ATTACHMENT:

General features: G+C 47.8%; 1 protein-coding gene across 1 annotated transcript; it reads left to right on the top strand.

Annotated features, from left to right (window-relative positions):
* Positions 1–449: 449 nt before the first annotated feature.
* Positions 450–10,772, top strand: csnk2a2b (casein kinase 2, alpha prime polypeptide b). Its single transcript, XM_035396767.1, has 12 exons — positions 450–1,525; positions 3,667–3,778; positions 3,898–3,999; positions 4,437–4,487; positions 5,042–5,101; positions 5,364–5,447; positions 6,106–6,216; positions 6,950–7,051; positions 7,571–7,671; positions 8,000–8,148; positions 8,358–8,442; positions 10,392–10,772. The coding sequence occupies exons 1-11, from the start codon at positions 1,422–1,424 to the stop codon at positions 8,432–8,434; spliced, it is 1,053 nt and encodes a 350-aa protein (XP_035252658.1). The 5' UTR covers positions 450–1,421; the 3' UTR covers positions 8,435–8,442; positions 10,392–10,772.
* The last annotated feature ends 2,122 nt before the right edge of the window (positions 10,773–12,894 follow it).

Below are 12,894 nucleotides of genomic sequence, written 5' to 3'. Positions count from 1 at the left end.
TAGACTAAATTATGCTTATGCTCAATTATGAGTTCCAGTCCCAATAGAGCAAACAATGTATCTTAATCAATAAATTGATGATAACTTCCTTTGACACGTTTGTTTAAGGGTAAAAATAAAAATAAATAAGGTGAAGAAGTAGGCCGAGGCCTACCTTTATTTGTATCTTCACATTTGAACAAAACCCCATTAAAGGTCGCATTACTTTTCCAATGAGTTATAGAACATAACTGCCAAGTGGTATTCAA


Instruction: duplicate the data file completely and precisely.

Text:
General features: G+C 47.8%; 1 protein-coding gene across 1 annotated transcript; it reads left to right on the top strand.

Annotated features, from left to right (window-relative positions):
* Positions 1–449: 449 nt before the first annotated feature.
* Positions 450–10,772, top strand: csnk2a2b (casein kinase 2, alpha prime polypeptide b). Its single transcript, XM_035396767.1, has 12 exons — positions 450–1,525; positions 3,667–3,778; positions 3,898–3,999; positions 4,437–4,487; positions 5,042–5,101; positions 5,364–5,447; positions 6,106–6,216; positions 6,950–7,051; positions 7,571–7,671; positions 8,000–8,148; positions 8,358–8,442; positions 10,392–10,772. The coding sequence occupies exons 1-11, from the start codon at positions 1,422–1,424 to the stop codon at positions 8,432–8,434; spliced, it is 1,053 nt and encodes a 350-aa protein (XP_035252658.1). The 5' UTR covers positions 450–1,421; the 3' UTR covers positions 8,435–8,442; positions 10,392–10,772.
* The last annotated feature ends 2,122 nt before the right edge of the window (positions 10,773–12,894 follow it).

Below are 12,894 nucleotides of genomic sequence, written 5' to 3'. Positions count from 1 at the left end.
TAGACTAAATTATGCTTATGCTCAATTATGAGTTCCAGTCCCAATAGAGCAAACAATGTATCTTAATCAATAAATTGATGATAACTTCCTTTGACACGTTTGTTTAAGGGTAAAAATAAAAATAAATAAGGTGAAGAAGTAGGCCGAGGCCTACCTTTATTTGTATCTTCACATTTGAACAAAACCCCATTAAAGGTCGCATTACTTTTCCAATGAGTTATAGAACATAACTGCCAAGTGGTATTCAA